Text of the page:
Transfection of miRNA-410-3p inhibitor for 48 h significantly downregulated miRNA-410-3p expression in hRIFs (Figure 5A). Alizarin red staining showed an increased volume of calcified nodules after miRNA-410-3p was downregulated in hRIFs treated with calcium chloride (Figure 5B,C). Meanwhile, the mRNA levels of Runx2 (Figure 5D), OCN (Figure 5E), and OPN (Figure 5F) were upregulated in the presence of knock down miRNA-410-3p. These results suggest that the downregulated miRNA-410-3p promoted the osteogenic-like differentiation of hRIFs.
miRNA-410-3p regulates the osteogenic-like differentiation of hRIFs by inhibiting MSX2
To further confirm the inhibitory mechanism of miRNA-410-3p in hRIF osteogenic-like differentiation, bioinformatics analysis was performed. A potential binding sequence between miRNA-410-3p and MSX2 was identified by TargetScan (Figure 6A), with binding confirmed by the dual-luciferase reporter. Luciferase activity was reduced in cells co-transfected with miRNA-410-3p mimics and WT-MSX2 (Figure 6B). Furthermore, real‐time qPCR and Western blot analysis revealed the ability of miRNA-410-3p to effectively reduce the expression levels of MSX2 (Figure 6C,D), while the miRNA-410-3p inhibitor elevated MSX2 expression (Figure 6C,E). The above results suggested that miR‐410‐3p participated in the osteogenic-like differentiation of hRIFs by directly targeting MSX2.
MSX2 promoted osteogenic-like differentiation of hRIFs
To determine the effect of MSX2 on osteogenic-like differentiation in hRIFs, these cells were transfected with NC (non-specific control), miRNA-410-3p mimics, or miRNA-410-3p mimics plus MSX2 plasmids. MSX2 protein decreased when miRNA-410-3p was overexpressed. This phenomenon was reversed by MSX2 overexpression (Figure 7A,B). A negative correlation was observed between the volume and content of calcified nodules with miRNA-410-3p overexpression. However, co-transfection of pcDNA-MSX2 (Figure 7C,D) led to a reversal of this trend. MSX2 was also shown to overcome the downregulation of Runx2 (Figure 7E) and Osterix (Figure 7F) during miRNA-410-3p overexpression. The above findings demonstrate that low expression levels of miRNA-410-3p enhanced the upregulation effects of MSX2 on the osteogenic-like differentiation of hRIFs.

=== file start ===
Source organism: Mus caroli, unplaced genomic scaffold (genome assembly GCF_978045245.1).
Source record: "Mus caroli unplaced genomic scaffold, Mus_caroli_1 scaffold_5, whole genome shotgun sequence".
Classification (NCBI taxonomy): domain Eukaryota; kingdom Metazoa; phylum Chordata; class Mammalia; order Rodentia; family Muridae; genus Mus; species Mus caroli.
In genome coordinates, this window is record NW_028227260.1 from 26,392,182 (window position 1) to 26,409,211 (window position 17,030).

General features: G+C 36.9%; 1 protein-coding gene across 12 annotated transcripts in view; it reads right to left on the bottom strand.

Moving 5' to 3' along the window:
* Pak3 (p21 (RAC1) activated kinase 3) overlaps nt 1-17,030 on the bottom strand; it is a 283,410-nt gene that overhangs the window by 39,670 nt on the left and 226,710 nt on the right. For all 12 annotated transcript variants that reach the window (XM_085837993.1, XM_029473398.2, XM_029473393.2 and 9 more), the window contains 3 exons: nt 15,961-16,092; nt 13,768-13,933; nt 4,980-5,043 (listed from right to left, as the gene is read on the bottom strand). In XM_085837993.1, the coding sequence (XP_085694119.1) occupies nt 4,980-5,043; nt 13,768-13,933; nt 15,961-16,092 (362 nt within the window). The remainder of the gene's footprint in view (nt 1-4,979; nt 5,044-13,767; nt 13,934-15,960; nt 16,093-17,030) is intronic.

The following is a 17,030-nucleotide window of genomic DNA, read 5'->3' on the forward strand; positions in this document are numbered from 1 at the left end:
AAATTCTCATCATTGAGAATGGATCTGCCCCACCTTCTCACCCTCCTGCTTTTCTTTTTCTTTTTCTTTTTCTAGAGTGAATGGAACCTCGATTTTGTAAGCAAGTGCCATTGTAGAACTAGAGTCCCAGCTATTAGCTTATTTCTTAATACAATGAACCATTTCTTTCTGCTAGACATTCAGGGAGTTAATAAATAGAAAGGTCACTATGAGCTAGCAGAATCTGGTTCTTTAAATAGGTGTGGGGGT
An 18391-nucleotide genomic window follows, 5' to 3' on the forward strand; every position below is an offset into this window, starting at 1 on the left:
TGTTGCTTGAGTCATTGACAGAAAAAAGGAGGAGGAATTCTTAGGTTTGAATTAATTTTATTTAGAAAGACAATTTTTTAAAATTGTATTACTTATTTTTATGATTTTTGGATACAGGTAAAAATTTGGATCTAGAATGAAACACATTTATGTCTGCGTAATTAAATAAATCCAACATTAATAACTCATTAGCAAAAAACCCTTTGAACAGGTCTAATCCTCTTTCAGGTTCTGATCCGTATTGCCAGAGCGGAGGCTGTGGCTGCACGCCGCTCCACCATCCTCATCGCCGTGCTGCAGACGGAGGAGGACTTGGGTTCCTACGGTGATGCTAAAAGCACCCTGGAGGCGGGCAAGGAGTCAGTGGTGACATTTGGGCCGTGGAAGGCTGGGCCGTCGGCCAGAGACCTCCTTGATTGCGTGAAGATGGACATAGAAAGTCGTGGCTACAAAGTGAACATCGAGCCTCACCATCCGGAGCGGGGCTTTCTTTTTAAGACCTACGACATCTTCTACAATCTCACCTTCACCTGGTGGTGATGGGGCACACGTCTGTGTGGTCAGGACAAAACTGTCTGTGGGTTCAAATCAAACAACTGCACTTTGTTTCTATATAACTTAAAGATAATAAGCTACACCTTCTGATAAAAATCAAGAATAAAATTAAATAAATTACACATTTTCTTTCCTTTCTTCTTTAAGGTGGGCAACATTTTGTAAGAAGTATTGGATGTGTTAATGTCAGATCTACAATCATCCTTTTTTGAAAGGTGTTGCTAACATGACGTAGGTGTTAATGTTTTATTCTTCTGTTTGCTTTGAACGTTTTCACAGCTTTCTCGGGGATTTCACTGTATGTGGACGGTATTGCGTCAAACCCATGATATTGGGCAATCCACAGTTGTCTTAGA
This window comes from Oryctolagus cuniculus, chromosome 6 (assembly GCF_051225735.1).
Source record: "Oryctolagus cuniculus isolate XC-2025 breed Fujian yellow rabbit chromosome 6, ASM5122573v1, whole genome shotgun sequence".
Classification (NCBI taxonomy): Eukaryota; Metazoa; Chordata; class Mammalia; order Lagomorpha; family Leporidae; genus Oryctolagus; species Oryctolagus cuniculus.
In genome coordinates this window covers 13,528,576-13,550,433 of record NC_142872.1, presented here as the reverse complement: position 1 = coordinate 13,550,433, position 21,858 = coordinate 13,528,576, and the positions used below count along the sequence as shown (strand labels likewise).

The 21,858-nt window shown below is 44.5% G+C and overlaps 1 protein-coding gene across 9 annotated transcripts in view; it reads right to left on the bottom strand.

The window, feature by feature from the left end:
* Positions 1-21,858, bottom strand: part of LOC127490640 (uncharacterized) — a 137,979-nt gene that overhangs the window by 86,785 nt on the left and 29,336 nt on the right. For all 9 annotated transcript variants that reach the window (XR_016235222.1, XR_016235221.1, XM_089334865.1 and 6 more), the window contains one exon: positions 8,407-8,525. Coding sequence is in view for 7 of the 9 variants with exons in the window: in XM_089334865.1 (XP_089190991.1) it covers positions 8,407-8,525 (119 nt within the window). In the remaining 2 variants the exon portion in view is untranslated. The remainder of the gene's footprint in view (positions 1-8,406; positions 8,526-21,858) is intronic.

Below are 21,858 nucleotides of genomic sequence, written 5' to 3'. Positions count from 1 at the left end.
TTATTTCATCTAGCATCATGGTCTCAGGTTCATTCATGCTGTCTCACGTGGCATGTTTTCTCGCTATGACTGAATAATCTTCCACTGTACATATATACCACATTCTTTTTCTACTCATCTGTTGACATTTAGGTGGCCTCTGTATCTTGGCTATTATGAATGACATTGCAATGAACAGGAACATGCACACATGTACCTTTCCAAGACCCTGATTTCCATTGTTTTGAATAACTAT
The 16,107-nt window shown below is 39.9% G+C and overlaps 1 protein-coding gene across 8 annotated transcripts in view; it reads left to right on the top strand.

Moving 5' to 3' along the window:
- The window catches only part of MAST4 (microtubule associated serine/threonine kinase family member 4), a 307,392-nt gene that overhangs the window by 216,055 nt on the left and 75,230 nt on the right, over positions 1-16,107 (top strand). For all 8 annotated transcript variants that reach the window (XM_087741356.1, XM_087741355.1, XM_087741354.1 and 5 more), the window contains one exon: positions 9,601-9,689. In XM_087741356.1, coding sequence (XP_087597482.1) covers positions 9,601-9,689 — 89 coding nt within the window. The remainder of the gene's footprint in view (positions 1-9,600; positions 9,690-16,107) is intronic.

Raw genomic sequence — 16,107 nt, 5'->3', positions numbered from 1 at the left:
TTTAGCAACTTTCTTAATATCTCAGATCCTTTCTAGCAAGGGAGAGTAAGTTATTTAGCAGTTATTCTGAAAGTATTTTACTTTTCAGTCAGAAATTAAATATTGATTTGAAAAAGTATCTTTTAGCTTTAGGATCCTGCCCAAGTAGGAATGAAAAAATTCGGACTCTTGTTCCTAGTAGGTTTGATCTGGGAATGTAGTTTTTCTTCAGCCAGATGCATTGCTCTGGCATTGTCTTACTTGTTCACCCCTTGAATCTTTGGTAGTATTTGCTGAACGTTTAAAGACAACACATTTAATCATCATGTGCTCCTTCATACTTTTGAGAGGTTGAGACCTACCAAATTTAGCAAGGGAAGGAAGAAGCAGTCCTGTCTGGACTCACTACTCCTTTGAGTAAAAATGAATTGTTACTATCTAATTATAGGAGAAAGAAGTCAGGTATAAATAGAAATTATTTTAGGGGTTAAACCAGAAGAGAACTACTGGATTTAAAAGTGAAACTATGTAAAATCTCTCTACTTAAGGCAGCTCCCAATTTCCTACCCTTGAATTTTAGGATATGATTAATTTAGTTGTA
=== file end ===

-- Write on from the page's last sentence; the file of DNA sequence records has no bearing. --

In 1937, RP were identified and defined as interstitial deposits of calcium phosphate (CaP) and calcium carbonate, appearing as “type I” papillary calcification on the renal papillary surface. These findings were based on the dissection of over 1,000 kidney pairs (19). In general, stone formation results from precipitation of urinary salts after exposure of primary plaques to urine (20,21). RP, while observed in both non-stone formers and stone formers, is more commonly observed in the latter group (22-24). The presences of calcified lesions have been shown to be precursors of stone formation.